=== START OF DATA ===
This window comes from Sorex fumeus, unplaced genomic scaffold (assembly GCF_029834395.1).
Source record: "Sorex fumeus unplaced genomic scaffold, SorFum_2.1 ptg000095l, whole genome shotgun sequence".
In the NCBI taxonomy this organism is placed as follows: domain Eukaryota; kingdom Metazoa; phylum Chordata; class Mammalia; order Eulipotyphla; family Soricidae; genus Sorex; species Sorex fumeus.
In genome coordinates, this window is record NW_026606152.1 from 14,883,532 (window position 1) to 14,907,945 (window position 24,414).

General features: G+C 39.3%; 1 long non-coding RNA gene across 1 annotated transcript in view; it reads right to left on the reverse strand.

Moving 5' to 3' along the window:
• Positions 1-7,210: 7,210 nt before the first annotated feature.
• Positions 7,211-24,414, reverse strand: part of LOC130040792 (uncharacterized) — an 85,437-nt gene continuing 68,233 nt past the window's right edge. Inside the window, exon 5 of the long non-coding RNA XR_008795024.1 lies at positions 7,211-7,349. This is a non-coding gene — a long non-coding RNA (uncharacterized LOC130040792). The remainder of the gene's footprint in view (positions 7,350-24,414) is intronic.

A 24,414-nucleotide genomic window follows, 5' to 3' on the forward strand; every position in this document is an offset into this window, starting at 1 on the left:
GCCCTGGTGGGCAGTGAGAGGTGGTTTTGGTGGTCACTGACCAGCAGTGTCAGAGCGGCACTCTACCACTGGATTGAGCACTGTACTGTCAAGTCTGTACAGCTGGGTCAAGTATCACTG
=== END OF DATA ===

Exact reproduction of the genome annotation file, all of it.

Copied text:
This window comes from Sorex fumeus, unplaced genomic scaffold (assembly GCF_029834395.1).
Source record: "Sorex fumeus unplaced genomic scaffold, SorFum_2.1 ptg000095l, whole genome shotgun sequence".
In the NCBI taxonomy this organism is placed as follows: domain Eukaryota; kingdom Metazoa; phylum Chordata; class Mammalia; order Eulipotyphla; family Soricidae; genus Sorex; species Sorex fumeus.
In genome coordinates, this window is record NW_026606152.1 from 14,883,532 (window position 1) to 14,907,945 (window position 24,414).

General features: G+C 39.3%; 1 long non-coding RNA gene across 1 annotated transcript in view; it reads right to left on the reverse strand.

Moving 5' to 3' along the window:
• Positions 1-7,210: 7,210 nt before the first annotated feature.
• Positions 7,211-24,414, reverse strand: part of LOC130040792 (uncharacterized) — an 85,437-nt gene continuing 68,233 nt past the window's right edge. Inside the window, exon 5 of the long non-coding RNA XR_008795024.1 lies at positions 7,211-7,349. This is a non-coding gene — a long non-coding RNA (uncharacterized LOC130040792). The remainder of the gene's footprint in view (positions 7,350-24,414) is intronic.

A 24,414-nucleotide genomic window follows, 5' to 3' on the forward strand; every position in this document is an offset into this window, starting at 1 on the left:
GCCCTGGTGGGCAGTGAGAGGTGGTTTTGGTGGTCACTGACCAGCAGTGTCAGAGCGGCACTCTACCACTGGATTGAGCACTGTACTGTCAAGTCTGTACAGCTGGGTCAAGTATCACTG